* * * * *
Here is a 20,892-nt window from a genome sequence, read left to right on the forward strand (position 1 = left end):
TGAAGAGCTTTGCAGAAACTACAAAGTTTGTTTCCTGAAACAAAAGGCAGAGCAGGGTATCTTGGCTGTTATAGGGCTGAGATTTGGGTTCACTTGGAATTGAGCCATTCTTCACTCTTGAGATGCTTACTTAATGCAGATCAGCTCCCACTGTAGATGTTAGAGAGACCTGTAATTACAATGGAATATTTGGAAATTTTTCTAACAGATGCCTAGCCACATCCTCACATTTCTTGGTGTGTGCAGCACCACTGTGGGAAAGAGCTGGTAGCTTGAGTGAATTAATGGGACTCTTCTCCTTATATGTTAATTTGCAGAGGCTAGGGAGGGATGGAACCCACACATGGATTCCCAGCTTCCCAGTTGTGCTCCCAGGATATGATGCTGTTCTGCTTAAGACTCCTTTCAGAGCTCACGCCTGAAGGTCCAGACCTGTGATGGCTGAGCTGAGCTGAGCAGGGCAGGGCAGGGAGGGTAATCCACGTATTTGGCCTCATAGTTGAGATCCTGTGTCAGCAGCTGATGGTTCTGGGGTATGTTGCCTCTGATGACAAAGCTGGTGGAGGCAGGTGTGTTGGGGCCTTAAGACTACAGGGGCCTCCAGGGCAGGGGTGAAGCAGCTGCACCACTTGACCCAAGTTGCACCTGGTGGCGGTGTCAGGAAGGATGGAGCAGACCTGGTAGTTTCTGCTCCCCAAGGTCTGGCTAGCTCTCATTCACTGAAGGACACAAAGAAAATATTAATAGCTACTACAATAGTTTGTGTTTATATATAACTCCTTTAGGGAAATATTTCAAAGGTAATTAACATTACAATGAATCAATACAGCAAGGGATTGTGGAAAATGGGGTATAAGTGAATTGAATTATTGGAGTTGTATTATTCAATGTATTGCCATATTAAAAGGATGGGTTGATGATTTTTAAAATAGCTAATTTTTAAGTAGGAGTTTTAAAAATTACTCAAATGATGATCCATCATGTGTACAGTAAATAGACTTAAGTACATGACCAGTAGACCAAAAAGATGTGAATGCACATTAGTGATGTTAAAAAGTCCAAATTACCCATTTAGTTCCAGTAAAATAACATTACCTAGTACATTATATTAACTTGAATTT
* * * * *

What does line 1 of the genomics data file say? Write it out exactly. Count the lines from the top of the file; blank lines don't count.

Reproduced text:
Here is a 20,892-nt window from a genome sequence, read left to right on the forward strand (position 1 = left end):